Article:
Skift Take: While everyone is talking about the industry-leading creative conference design at C2 Montreal, the big story is how the 6-year-old event has evolved as a platform for the region’s innovation economy to co-create the future of cities and collaborative urbanism.

— Greg Oates

The annual C2 Montreal conference every May is widely considered to be the benchmark for corporate event design in North America, but it’s actually much more than that.

Inside Montreal’s sprawling Arsenal contemporary art gallery this year, as reported last week in Skift, the show floor was filled with dozens of creative activations, such as networking experiences in trapeze chairs suspended from the ceiling. In a high point for the event, attendees booked more than 3,000 face-to-face meetings with each other to discuss topics of common interest via E-180’s Braindate platform.

Outside, a pop-up big top circus tent with 360-degree ceiling projection hosted the keynote sessions. Surrounding the tent, stacks of brightly painted shipping containers served as outdoor corporate VIP suites overlooking the dock and restaurant floating on a channel connected to the St. Lawrence River.

In 2012, the Sid Lee ad agency and Cirque du Soleil — both headquartered in Montreal — launched C2 to engage a broader spectrum of potential partners for their respective companies. They also wanted to position Montreal as a wellspring of business and social innovation, with creativity celebrated as the connectivity tissue that links communities. In 2013, the French Le Nouvel Observateur media group called C2 “The Davos of Creativity,” and the unofficial tagline stuck.

C2’s programming and content highlight innovative trends springing from the convergence of “commerce and creativity,” which gives C2 its name.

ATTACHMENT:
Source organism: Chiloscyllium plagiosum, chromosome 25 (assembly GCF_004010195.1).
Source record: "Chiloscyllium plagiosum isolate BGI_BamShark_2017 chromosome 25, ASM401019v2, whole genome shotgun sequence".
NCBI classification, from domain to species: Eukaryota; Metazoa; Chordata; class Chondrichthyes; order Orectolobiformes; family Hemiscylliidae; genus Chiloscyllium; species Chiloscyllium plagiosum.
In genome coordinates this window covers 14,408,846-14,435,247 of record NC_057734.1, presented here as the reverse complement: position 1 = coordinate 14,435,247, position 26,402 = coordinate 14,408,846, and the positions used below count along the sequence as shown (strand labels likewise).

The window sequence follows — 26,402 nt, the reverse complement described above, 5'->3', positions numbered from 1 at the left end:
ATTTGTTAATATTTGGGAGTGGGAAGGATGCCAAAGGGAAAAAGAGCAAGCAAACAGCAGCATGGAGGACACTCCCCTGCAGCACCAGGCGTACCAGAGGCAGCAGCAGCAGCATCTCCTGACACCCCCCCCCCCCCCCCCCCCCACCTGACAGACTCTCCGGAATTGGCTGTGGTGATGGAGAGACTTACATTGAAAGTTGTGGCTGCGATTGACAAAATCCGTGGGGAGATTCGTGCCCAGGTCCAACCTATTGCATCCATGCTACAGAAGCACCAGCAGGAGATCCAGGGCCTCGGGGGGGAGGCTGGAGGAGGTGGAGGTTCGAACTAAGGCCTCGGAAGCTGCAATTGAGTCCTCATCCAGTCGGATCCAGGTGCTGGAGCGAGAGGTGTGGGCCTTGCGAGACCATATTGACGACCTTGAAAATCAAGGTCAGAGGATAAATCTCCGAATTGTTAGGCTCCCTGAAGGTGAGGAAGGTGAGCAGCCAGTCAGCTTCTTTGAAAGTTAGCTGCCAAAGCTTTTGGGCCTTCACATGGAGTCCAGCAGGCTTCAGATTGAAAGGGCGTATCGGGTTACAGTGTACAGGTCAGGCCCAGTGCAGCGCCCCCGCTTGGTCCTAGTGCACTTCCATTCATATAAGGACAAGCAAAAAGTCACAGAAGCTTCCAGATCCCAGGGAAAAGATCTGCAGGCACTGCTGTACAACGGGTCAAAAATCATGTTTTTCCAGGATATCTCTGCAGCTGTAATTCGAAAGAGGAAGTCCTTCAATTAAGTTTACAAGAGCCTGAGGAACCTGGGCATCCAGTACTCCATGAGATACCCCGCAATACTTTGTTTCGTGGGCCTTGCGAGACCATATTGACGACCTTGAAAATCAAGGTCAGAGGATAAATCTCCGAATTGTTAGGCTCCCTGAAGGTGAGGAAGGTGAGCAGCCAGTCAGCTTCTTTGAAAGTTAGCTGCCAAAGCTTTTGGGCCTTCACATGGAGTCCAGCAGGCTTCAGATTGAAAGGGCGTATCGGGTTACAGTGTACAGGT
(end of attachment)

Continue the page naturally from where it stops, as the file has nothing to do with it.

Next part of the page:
Sample sessions this year included “Rethinking The City of Tomorrow” with speakers from the Brookings Institute, MIT, New Cities Foundation, and the City of Montreal; and “The Social Economy: Driving Innovation For a Thriving City,” presented by the City of Montreal and local startups active in social innovation sector. There was also a series of dedicated tracks and workshops diving into themes such as artificial intelligence, startup accelerators, small business development, and diversity.

In the big scheme of things, however, C2 is a postcard for the future of Montreal, and by extension, the future of collaborative urbanism.

The conference is basically one big billboard designed to promote Montreal’s evolution as a smart and highly livable city to entice international companies to invest in the region’s startup and academic sectors. Since the recession, the City of Montreal government, the region’s four major universities, and the local startup community have been working together to develop Montreal as an “open-air smart living laboratory,” and C2 is positioned as the front door of that urban engineering experiment.

“C2 Montreal is a unique platform that explores the trade-creativity dynamic through a variety of experiences and rich programming,” said Montreal Mayor Denis Coderre during C2. “The influence of this world-class event reinforces the image of our metropolis internationally as a creative and innovative city. C2 Montreal also contributes to propelling our businesses by putting Montreal’s talent and know-how to the forefront.”

Central to the smart living laboratory strategy, the downtown core and university campuses have been packaged and branded as the Montreal Innovation Quarter. The Quarter was launched in 2013 by McGill University, Concordia University, and École de Technologie Supérieur to capitalize on the complementary capacities among the academic institutions and area startup companies in research, education, innovation and entrepreneurship, as well as their regional and international networks.

“We have the most university students of any city in Canada, so we have to have a playground to give them the possibility to play and use their know-how,” says Damien Siles, managing director of the Montreal Innovation Quarter.

Siles explained at C2 that many cities and companies approach innovation with a siloed mindset. To transcend that, the Quarter outlined four pillars of innovation at its inception that guide overall strategy for the future development of the city. The pillars are: education/research, industrial, social/culture, and urban.